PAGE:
Woodward's book, for which Trump gave 18 interviews, includes Trump saying on February 7 that "this is deadly stuff" and on March 19 that "I wanted to always play it down." The news about Trump's handling of the virus comes less than three weeks before his first debate with Biden, who has led recent national and swing-state polls.

"It was all about making sure the stock market didn't come down, that his wealthy friends didn't lose any money, and that he could say anything, that in fact anything that happened had nothing to do with him," Biden said Wednesday, speculating about Trump's motives for downplaying the virus in the early weeks of its spread.

"He waved a white flag. He walked away. He didn't do a damn thing," Biden said. "Think about it. Think about what he did not do -- it's almost criminal."

Read the full story:

10:34 p.m. ET, September 9, 2020

US to end limit on international arrivals from certain countries to 15 airports 

From CNN Health’s Maggie Fox

The US federal government said Wednesday it plans to stop limiting international arrivals from certain countries to 15 airports and funneling them through enhanced screening.

Instead, passengers will be advised about risks.

“Beginning September 14, 2020, the US government will remove requirements for directing all flights carrying airline passengers arriving from, or recently had a presence in, certain countries to land at one of 15 designated airports and halt enhanced entry health screening for these passengers,” the Centers for Disease Control and Prevention said in an updated post on its website.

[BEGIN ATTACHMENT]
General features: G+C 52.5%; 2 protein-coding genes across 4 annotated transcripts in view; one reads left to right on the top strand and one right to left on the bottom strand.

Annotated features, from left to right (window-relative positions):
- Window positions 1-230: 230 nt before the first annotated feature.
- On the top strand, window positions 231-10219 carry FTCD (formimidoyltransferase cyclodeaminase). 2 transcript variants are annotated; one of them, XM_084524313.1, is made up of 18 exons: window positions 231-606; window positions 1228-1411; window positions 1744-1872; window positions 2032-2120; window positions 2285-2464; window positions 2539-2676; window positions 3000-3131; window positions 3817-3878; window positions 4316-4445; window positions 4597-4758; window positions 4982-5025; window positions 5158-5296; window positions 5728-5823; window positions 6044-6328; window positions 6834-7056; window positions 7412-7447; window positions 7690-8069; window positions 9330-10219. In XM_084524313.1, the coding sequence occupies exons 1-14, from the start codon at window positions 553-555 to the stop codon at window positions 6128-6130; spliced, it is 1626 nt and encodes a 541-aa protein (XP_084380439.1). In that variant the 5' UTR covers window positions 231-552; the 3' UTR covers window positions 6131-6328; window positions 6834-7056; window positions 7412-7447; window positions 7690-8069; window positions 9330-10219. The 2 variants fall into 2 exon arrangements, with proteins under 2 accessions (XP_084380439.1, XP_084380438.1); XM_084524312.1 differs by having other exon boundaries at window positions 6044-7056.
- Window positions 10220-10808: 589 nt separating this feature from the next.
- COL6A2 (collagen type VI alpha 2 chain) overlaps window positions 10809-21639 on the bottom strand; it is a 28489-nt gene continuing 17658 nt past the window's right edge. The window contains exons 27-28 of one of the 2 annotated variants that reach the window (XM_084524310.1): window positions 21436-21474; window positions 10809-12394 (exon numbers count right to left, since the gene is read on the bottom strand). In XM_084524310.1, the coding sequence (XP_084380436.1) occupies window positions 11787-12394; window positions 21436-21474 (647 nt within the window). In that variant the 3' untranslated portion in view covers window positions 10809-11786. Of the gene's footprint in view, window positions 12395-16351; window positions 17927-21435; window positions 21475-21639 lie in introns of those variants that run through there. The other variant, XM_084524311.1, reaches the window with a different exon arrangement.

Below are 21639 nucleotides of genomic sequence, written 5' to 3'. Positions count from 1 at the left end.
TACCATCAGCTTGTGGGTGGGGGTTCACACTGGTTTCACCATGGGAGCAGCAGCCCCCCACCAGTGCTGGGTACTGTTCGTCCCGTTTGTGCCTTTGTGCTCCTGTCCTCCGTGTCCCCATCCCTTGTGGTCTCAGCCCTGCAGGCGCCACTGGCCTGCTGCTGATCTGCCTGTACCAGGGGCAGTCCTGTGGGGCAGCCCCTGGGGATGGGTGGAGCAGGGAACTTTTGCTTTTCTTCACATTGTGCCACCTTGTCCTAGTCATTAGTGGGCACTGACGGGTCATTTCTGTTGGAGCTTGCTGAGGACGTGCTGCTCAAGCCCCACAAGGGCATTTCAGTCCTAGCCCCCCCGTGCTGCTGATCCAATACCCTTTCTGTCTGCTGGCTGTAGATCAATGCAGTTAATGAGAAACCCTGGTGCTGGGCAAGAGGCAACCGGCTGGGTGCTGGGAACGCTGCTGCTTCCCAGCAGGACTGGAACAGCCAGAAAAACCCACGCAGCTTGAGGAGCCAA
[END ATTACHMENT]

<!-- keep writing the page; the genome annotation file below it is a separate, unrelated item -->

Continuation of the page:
“Currently, enhanced entry health screening is conducted for those arriving from, or with recent presence in, China (excluding the Special Administrative Regions of Hong Kong and Macau), Iran, the Schengen region of Europe, the United Kingdom (excluding overseas territories outside of Europe), Ireland, and Brazil.”

Screening for symptoms doesn’t really help much because so many people do not have symptoms, the CDC said.

“Transmission of the virus may occur from passengers who have no symptoms or who have not yet developed symptoms of infection. Therefore, CDC is shifting its strategy and prioritizing other public health measures to reduce the risk of travel-related disease transmission,” the agency said.

It said resources will instead be dedicated to “more effective mitigation efforts” focused on individuals.

These will include “pre-departure, in-flight, and post-arrival health education for passengers; robust illness response at airports; voluntary collection of contact information from passengers using electronic means,” the CDC said. That should help reduce crowding and lines, it said.

Testing may also be an option, as well as reminding travelers to watch for symptoms and quarantine themselves as possible for 14 days.

10:09 p.m. ET, September 9, 2020

More than 900,000 people have died from Covid-19 worldwide

From CNN's Chandler Thornton

Volunteers from a Muslim and a Christian group lower the coffin of a Covid-19 victim at a cemetery in Pune, India, on September 7.
Volunteers from a Muslim and a Christian group lower the coffin of a Covid-19 victim at a cemetery in Pune, India, on September 7. Indranil Mukherjee/AFP/Getty Images

The global death toll from the novel coronavirus surpassed 900,000 on Wednesday evening, according to Johns Hopkins University's tally.

There have been at least 900,239 deaths worldwide. The United States has accounted for at least 190,784 coronavirus-related deaths, the most around the world. 

The total number of confirmed Covid-19 cases around the world stands at 27,719,952, according to the university.

CNN is tracking worldwide cases and deaths here:

10:09 p.m. ET, September 9, 2020